In a situation like this, the U.S. cannot have its cake and eat it too. The act of bleeding Russia and Iran and potentially turning a regional antagonist into a regional ally may be appealing, but the question remains, at what cost? We already know what the cost is in Syrian lives, now surpassing 40,000 dead. What the cost will be in terms of regional stability remains unknown, as is the consequences of allowing radical religious jihadists from around the region to gain military expertise on the Syrian battleground, coupled with embitterment towards the West for its lack of support.

It is time to cut a deal with Russia. The idea of sweeping regime change is unacceptable from the Russian side. The departure of Bashar al-Assad as an individual is something that would likely be considered acceptable as long as Russia is provided assurance that its naval base in the Syrian port of Tartus and its existing arms contracts and defense relationships remain intact. China, which does not have the type of deep business and defense relationships with Syria that Russia does, must be assured that America will not have gained another strategic pawn to use against it in the UN, and that Syria will continue to support China in General Assembly activity related to flash points in the South China Sea and Tibet.

Russia must be given assurances, if not outright incentives, to shepherd a leadership transition in Syria. If the U.S. is able to maturely assume the role of second fiddle to Russia in the interests of regional stability, U.S. blood and treasure will remain protected, while America will show itself to be a strong partner for peace in the new Middle East.



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3 responses to “America Foreign Policy – Ending the Violence in Syria

  1. Tom

    Something that I want to understand: How are you defining the US’s “strategic interests” in Syria? Is it strictly in terms of maintaining “regional stability” and not allowing “radical religious jihadists from around the region to gain military expertise” or do you have other thoughts in mind?

    • I’ll start with what I think the White House THINKS are its strategic interests:

      1.) Bleed Iran and Russia
      2.) Possibly replace hostile Syrian regime with friendly Syrian regime à la Iraq

      What I think are America’s REAL strategic interests:

      1.) End bloodshed as fast as possible with negotiated exit of Bashar al-Assad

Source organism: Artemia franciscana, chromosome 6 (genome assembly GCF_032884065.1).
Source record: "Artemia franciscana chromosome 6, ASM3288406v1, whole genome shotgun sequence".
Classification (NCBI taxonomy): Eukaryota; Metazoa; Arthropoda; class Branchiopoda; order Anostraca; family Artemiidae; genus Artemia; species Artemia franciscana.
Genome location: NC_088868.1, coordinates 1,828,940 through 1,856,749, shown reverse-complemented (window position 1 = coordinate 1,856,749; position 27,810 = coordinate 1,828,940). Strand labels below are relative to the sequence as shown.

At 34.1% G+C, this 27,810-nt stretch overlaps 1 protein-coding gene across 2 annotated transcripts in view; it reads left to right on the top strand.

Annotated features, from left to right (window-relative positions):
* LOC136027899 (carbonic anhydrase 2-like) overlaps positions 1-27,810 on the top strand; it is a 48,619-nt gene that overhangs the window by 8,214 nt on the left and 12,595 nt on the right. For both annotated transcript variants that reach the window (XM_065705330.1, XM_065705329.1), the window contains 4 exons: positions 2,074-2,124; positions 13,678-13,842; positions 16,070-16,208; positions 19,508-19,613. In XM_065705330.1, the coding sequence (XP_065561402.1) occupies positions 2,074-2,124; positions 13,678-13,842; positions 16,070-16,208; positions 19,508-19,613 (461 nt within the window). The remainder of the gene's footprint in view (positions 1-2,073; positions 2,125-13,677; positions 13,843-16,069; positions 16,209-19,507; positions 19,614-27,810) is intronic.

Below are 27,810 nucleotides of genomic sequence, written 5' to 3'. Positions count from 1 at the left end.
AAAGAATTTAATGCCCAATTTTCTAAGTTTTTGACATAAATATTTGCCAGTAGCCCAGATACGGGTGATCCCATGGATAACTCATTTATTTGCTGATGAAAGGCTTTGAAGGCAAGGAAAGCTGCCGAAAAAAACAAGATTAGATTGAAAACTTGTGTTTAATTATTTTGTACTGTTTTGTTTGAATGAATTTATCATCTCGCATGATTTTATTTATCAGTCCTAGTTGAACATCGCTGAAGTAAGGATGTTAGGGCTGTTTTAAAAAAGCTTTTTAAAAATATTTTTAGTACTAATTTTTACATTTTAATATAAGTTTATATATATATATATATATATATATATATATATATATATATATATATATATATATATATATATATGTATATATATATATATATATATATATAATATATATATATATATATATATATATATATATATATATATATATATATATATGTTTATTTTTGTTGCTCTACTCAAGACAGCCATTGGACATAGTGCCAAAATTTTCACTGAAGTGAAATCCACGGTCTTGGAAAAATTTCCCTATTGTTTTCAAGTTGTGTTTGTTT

2.) Guaranteed protection for civilian communities supporting rebels and limited amnesty for all rebel fighters (not to include crimes against humanity)
      3.) Humanitarian assistance for returning Syrian refugees and US foreign aid to help rebuild Syria
      4.) Ensuring right of return for political exiles
      5.) Cooperation with Syrian regime (post-departure of al-Assad) hunting down and killing radical Islamist rebel fighters who perpetrated crimes against civilians

      • Tom

        So, I guess to take this back a couple of steps, your main point is basically that the US needs to get their shit together and refocus on the whole promote stability bit of its foreign policy approach. – I mean, when you look at the general drive of US foreign policy towards the ME there are definitely three historical strategic interests: 1) stability in the region 2) oil 3) Israel; and maybe a fourth with this whole democracy promotion/regime change approach. For you, the US should be concerning itself with number 1 (Syria needs to return to its “pre-conflict status quo”) and not concerned with regime change and playing the “great-power” politics game with Russia and Iran. Am I correct in your theoretical approach?

        Fair enough, and I think that your points about the possible consequences of the “confrontational” great-power politics game are definitely fair (an aside: do you think that the US and Russia brokering a deal – in a “non-confrontational” great-power politics game perhaps – to determine Syria’s leadership will be acceptable by Syrians? I don’t), but when you pivot from that to actually finding a course of action with Russia, you lose me. First, because I don’t think that international actors, short of invading Syria, really have much sway over the actual actions that Syrians are taking. I don’t think for a second that if Assad suddenly stepped down, which I don’t for a second will happen in the near future, it would temper what’s actually happening. There are too many different forces at play, and too much blood shed, within the Syrian government and within the Syrian uprising to make that the path for Syria to return to its “pre-conflict status quo.” Second, where do you find that the departure of Assad is “acceptable” to the Russian government if those conditions about Russia’s naval base and defense contracts are granted? And why is Russia the kingmaker? Sure, they’re certainly important in the security council, but it’s a hell of a lot easier for Syria’s eastern neighbor, Iran through Iraq, to support the Syrian government. Also, where does Turkey fit in with this?

        In short, I don’t there’s any possibility that the dealings of Russia and the US will return of Syria to how it was. That Syria’s gone, and no matter the possible machinations of the two, it isn’t coming back.